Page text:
As soon as the race is over, the shultebi and the tamada they have designated invite all to seat themselves for the feast. The "table" is a length of plastic sheeting or paper rolled out in the grass between a narrow row of flat stones upon which the guests sit down. Placed on the table are plastic plates and cups, bread, cheese, salt, vegetables (tomatoes and cucumbers, and perhaps even fried aubergine slices, as in 2010, if the shultebi are somewhat less carnivorous than usual), and of course wine and chacha.
Note the rows of flat stones in the background, which will serve as benches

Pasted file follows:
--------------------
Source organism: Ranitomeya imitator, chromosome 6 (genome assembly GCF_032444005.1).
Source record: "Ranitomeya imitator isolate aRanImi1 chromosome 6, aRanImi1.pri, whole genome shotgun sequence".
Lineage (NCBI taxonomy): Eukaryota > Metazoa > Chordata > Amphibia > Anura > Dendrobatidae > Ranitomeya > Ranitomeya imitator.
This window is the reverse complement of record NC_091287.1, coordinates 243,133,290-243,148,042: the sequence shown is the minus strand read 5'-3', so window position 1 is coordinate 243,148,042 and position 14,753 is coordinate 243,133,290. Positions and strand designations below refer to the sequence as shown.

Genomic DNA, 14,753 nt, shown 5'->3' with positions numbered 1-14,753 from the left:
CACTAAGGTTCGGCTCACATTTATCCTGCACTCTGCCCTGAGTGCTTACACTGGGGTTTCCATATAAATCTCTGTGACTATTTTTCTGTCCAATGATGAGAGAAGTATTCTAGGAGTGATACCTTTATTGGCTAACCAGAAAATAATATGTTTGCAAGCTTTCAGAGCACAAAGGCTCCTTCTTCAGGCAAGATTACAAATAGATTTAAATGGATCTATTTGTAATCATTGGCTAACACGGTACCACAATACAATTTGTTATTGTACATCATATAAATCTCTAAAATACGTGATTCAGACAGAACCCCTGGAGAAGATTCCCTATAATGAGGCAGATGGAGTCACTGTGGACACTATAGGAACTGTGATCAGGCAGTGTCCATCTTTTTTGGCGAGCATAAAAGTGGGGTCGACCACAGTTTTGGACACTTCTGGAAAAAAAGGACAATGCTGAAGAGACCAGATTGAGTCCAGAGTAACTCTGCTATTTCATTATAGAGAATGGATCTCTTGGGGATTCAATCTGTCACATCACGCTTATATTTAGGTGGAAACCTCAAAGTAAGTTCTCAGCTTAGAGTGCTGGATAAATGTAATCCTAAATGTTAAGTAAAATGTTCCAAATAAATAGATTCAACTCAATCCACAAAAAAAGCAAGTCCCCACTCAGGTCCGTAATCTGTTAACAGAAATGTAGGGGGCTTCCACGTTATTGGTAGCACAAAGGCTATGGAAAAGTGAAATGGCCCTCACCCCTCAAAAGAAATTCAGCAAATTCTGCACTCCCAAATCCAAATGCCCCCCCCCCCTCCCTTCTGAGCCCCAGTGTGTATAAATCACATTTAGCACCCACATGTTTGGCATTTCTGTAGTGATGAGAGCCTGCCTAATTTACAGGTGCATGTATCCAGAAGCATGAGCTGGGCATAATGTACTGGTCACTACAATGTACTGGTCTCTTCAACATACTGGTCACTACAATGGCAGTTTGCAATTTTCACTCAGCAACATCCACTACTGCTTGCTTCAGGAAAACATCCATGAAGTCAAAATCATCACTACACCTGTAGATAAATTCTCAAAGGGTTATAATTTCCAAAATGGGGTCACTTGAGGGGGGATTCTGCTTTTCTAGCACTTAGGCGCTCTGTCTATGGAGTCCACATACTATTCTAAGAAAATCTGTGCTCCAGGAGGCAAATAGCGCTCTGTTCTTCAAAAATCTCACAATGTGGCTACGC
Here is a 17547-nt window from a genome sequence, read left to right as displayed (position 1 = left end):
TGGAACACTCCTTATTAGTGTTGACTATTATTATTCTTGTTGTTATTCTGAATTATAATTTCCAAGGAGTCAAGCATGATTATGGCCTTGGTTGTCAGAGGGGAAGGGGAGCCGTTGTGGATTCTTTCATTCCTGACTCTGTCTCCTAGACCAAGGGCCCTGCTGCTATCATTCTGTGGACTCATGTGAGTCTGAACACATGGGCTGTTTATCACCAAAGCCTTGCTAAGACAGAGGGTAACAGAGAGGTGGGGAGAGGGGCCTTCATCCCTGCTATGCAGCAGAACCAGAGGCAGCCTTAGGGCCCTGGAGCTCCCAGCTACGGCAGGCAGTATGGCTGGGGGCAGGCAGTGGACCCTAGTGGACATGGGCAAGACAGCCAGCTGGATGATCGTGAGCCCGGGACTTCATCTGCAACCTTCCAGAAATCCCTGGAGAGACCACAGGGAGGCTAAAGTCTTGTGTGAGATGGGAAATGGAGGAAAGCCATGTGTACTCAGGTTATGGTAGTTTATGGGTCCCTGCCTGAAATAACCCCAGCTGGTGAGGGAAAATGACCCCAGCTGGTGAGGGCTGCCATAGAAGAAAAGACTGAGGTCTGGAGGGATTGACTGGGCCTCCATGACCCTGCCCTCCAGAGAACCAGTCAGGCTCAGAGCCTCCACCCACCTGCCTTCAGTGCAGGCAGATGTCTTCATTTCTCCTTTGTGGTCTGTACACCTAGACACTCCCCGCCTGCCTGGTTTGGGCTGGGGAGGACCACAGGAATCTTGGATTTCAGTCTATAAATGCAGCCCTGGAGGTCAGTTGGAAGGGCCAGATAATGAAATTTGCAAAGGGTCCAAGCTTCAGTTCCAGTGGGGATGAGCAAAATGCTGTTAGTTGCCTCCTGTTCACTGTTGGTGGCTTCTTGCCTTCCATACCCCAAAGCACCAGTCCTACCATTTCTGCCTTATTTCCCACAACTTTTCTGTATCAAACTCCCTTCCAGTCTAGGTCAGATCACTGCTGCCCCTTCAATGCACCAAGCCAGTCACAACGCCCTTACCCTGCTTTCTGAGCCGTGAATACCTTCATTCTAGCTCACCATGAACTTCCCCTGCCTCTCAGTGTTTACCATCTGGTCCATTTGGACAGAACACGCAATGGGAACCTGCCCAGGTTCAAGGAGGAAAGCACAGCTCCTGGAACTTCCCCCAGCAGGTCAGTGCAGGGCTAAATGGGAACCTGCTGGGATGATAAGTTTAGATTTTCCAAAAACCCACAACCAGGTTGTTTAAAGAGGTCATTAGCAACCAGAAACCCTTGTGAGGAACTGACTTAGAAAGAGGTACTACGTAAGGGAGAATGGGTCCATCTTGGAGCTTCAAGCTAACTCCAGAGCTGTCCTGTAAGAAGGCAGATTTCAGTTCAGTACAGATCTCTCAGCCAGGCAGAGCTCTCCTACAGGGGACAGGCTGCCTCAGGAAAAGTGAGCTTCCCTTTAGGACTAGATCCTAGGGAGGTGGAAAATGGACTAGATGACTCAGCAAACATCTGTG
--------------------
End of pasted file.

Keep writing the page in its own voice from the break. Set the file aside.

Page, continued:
The toastmaster — who is equivalent to a "master of ceremonies" — proposes toasts to the shrine, to God, to Tsovata, to those who have gathered in Tsovata for dadaloba, to those who wanted to come but could not, to Georgia, to those who brought sacrifices and offerings to the shrine and lit candles and prayed, to those people who looked upon those who were making their way to Tsovata for dadaloba with kind eyes, to the shultebi, to the memory of the ancestors of the Batsbi, to the memory of those who built the towers, to the shepherds, to "the four-legged" i.e. to sheep, horses and dogs, to the guests, to the foreign guests, to women (who sit at the end of the "table" or, more often, nearby), to nature, to Tusheti, to Tush traditions, to those abroad, to the memory of "the great Tush" who taught the world about the Tush people and Tusheti, to the mountains, to children and to the future, to individual guests among those present, and so on and so forth.